For Christmas 2001, Barrett gave his sister a painting. For his birthday in January 2002, she brought him a new stereo, because he likes to listen to the Stones, Booker-T and the classical composers. However, he evinced no interest in the recent Echoes: The Best of Pink Floyd (on which nearly a fifth of the tracks are written by him, despite the fact that he only recorded with the band for less than a 30th of its lifespan). To coincide with the album’s release, the BBC screened an Omnibus documentary about him, which he watched round at Roe’s house. He is reported to have liked hearing ‘Emily’ and, particularly, seeing his old landlord Mike Leonard – who he called his ‘teacher’. Otherwise, he thought the film ‘a bit noisy’.

‘Mister Barrett?’


His voice is deeper than on any recordings, more cockneyfied than on the TV interviews he gave in 67. Behind him, the hall is clean but bare, the floorboards mostly covered in linoleum. I mention someone dear to him, from his childhood. She’d be coming to Cambridge in a couple of weeks, and wondered if Barrett might like a visit?


He stands and stares, less embarrassed than me by the vision of him in his underpants.

‘So is everything all right?’


‘You’re still painting?’

‘No, I’m not doing anything,’ he says (which is true – he’s talking to me). ‘I’m just looking after this place for the moment.’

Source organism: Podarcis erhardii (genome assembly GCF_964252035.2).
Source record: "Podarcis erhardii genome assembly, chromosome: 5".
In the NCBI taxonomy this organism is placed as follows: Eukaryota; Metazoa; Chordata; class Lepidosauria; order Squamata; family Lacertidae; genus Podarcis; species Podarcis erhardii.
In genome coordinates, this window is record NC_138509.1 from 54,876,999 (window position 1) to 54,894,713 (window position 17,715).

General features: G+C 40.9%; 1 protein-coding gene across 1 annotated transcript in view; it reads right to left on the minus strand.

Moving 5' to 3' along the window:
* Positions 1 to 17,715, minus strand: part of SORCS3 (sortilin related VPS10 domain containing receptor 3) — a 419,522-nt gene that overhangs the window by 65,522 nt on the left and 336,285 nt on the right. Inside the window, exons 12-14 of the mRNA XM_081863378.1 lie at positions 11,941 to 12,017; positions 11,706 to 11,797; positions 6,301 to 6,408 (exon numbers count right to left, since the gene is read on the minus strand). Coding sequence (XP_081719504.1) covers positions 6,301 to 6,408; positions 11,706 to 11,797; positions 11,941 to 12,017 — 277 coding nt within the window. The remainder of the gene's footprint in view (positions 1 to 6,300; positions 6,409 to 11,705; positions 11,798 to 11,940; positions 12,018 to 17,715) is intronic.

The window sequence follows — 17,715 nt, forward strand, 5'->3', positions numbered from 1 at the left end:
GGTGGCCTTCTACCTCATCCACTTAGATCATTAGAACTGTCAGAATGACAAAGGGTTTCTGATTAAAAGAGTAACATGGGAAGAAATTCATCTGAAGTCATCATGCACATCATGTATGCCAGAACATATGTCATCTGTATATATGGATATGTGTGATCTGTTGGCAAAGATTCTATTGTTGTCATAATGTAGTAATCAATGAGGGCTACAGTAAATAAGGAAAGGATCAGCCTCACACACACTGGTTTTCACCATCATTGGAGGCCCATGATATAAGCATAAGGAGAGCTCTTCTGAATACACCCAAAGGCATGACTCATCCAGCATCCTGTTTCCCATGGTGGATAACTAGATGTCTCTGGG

‘For the moment? Are you thinking of moving on?’

‘Well, I’m not going to stay here for ever.’ He pauses a split second, delivers an unexpected ‘Bye-bye’, and slams the door.

I’m left like others before me, trying to work out just what he meant. ‘I’m not going to stay here for ever.’ Does he just mean, ‘One day, I might move house.’ Or is it a nod to the fate that awaits us all? A coded message that he may re-emerge into the world – perhaps show new work or perform? And is opening the door in your underpants an unwitting demonstration of self-confidence, or an eccentricity, or worse? I retrace my steps, cross the main road to my car where I write a note that I hope is tactful: ‘Dear Mr Barrett, I’m sorry to have disturbed your sunbathing. I didn’t have time to mention that I’m writing a book on you…’ I plead my case, give my telephone number, and return down the cracked pavement.

As I reach the gate, I see him weeding in the front corner of the garden, on his knees.

‘Hi,’ I say. ‘I’ve written you a note.’

‘Huh,’ he says, not looking up, throwing roots behind him.

‘May I leave it?’ He straightens and stares into my eyes, but doesn’t answer. He’s wearing khaki shorts now, and gardening gloves, which aren’t really suited to receiving the note – and I would be tempting fate to rest it on the side of the wheelbarrow which he has bought with him.

‘Shall I put it through the letterbox?’

‘It’s nothing to do with me,’ he says. So I do.

‘Nice day,’ I say, on leaving. ‘Goodbye.’

He doesn’t reply, and I never hear from him.